The primary weapon of the hovercraft was the WWII-vintage turret-mounted twin M2HB .50 caliber machine guns (left) with a combined rate of fire of up to 1,000 rounds per minute and two .30 cal. side port machine guns, also WWII-vintage. Nevertheless, these were effective and reliable weapons. The .50 cal. machine gun is still in service today.
A Good Idea Goes From Bad to Worse
Excessive engine and prop noise, combined with spray from skirt vents, impaired vision and hearing of the troops confined to the decks. Another problem with the hovercraft being used in this tactical configuration was that the noise level of the engines was as loud as an airplane or helicopter. Later, as we interviewed villagers with our interpreter, they told us that they heard us coming long before we arrived on their rice fields. That would have been ample time for the Viet Cong (VC) on the riverbanks ahead to prepare an ambush or for VC sympathizers living in the village to radio ahead to alert them to our presence.
Villagers told our interpreter that they heard us coming long before we arrived on their rice fields. That would have been ample time for the VC to prepare an ambush or for VC sympathizers to radio ahead to alert them to our presence.
Hovercraft test maneuverability over levees and rice paddies and assess the troops' tolerance for the rough ride.
Over the Levees and Through the Rice: The Civilian Costs of War
Filmed from above, mobility over varied terrain is observed during the river patrol. Upon careful observation, residents of the distant village can be seen in the upper right of the photograph walking down the road. Drawn by the sound and sight of this strange machine, they sadly witnessed the destruction of a portion of their rice crop. The two troop laden hovercraft maneuvered across levees and through the paddies belonging to the village, flattening the rice and destroying irrigation channels. The extensive damage is seen in the photograph above. Civil affairs personnel at MACV cited this type of disregard for the property and crops of the Vietnamese people as a motivating factor in their resistance to pacification programs of the South Vietnamese and United States governments.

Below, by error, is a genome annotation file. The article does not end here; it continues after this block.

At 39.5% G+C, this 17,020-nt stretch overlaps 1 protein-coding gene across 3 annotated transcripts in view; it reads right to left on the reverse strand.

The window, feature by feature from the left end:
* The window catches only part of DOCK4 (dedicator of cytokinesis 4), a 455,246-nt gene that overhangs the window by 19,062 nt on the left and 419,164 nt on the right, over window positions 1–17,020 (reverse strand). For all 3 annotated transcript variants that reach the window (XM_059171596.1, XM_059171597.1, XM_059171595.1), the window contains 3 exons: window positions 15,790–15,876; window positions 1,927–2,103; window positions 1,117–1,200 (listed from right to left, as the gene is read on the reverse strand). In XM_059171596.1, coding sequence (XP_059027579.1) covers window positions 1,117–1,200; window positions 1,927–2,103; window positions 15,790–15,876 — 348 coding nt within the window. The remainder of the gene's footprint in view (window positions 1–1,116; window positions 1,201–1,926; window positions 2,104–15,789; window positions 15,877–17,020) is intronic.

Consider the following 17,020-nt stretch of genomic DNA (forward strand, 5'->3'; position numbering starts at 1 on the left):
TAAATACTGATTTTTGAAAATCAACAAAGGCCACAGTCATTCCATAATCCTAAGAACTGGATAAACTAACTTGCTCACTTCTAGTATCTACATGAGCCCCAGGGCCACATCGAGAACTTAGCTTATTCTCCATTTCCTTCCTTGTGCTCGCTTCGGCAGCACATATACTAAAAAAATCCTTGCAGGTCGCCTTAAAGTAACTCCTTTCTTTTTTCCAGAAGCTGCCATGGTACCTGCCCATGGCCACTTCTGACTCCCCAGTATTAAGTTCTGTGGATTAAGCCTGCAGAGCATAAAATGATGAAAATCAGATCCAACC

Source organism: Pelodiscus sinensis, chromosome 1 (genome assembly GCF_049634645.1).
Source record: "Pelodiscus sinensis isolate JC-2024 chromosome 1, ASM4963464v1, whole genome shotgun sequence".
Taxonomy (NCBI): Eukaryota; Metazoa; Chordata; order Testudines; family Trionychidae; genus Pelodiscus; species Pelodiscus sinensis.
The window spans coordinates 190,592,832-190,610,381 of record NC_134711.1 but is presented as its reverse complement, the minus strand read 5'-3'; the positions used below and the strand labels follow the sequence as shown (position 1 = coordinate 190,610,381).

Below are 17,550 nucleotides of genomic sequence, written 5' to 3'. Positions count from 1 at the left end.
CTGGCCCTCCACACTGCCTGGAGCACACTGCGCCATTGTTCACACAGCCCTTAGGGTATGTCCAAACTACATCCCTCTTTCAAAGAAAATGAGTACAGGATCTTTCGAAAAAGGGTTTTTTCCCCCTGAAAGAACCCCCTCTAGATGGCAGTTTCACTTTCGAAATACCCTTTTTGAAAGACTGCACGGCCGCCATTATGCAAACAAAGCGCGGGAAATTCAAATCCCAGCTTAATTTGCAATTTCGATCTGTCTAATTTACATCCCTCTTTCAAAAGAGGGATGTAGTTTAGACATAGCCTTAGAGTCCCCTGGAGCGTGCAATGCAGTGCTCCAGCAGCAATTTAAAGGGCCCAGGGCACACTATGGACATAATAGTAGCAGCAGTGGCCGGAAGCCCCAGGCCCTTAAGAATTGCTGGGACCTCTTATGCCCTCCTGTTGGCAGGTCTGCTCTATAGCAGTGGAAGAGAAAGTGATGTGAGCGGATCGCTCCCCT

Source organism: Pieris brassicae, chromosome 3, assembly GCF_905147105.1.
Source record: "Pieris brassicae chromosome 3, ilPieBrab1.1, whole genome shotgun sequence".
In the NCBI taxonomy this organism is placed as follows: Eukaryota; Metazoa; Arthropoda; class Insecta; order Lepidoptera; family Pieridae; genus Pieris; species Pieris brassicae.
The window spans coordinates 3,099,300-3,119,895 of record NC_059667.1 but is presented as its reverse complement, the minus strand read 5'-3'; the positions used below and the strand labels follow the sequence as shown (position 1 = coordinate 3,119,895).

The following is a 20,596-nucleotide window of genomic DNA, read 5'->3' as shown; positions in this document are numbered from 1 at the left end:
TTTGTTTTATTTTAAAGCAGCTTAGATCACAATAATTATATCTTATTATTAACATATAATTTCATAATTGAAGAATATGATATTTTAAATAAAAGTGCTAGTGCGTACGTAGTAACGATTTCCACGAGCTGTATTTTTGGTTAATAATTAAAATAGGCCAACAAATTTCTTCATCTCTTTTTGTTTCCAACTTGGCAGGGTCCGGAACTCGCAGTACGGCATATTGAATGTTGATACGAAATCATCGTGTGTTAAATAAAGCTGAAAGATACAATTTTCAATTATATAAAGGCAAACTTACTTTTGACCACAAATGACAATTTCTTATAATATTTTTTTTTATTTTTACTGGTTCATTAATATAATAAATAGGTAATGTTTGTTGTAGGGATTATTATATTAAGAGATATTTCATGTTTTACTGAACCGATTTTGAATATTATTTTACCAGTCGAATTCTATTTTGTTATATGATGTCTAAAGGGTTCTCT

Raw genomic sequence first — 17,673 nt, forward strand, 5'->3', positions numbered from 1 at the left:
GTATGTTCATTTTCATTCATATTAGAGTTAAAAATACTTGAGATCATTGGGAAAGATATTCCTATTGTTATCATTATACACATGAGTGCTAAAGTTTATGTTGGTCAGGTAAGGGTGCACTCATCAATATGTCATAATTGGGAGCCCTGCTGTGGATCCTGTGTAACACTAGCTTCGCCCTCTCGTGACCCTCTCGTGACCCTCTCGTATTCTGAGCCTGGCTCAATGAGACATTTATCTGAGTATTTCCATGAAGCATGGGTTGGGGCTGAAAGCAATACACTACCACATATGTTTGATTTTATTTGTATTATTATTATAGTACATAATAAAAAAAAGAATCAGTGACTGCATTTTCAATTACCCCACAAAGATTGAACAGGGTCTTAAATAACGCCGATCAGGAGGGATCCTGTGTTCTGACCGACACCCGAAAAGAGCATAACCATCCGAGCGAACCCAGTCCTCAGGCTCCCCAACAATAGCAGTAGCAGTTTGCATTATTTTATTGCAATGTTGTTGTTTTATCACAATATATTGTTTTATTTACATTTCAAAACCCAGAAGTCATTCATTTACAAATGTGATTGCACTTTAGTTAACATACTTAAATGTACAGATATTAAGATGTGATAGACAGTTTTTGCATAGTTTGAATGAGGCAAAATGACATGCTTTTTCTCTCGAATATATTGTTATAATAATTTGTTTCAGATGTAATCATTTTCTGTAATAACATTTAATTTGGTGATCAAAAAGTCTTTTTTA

Drawn by the sound and sight of this strange machine, villagers sadly witnessed the destruction of their rice crop. MACV civil affairs personnel cited this type of disregard for the property and crops of Vietnamese people as a motivating factor in their resistance to pacification programs.
Incoming VC automatic weapons fire can be seen in the distance as a Navy gunner returns fire with onboard .30 cal. machine gun at suspected enemy position.
They Heard Us Coming
A few kilometers further on down the river, we were ambushed. The firepower of the eight heavy machine guns aboard the two hovercraft versus only one or two on the riverbank silenced the VC guns quickly but if it had been a well-equipped and well-planned operation the outcome could have been devastating. The important lesson learned was that the hovercraft appeared unsuited for deployment as intended. Troops transported on the decks were vulnerable to small arms and automatic weapons fire, the skirt and propellers were easily damaged and the excessive noise of the engine eliminated any aspect of stealth. The classified film and photos of the deployment that day were sent to the Department of Defense for evaluation. Analysis of the material taken by the MACV Army A Team confirmed that combat application of the SR.N5 Hovercraft was to would be limited.
The important lesson learned was that the hovercraft appeared unsuited for deployment as intended: troops on decks were vulnerable to fire, the skirt and propellers were easily damaged and the excessive engine noise eliminated any aspect of stealth.
Of the three SR.N5 Hovercraft outfitted, two had been sent to Vietnam. One of those was destroyed in early 1970 by rocket propelled grenades (RPG) and another in August of that same year after which the unit was disbanded. The third and only remaining U.S. Army SR.N5 Hovercraft is currently on display in the Army Transport Museum in Virginia.
"The Vietnam War," directed by Ken Burns and Lynn Novick, airing Sept. 17-21 and Sept. 24-28 at 7 each night. Episodes will rebroadcast on Tuesday evenings beginning at 8 each night starting Oct. 3.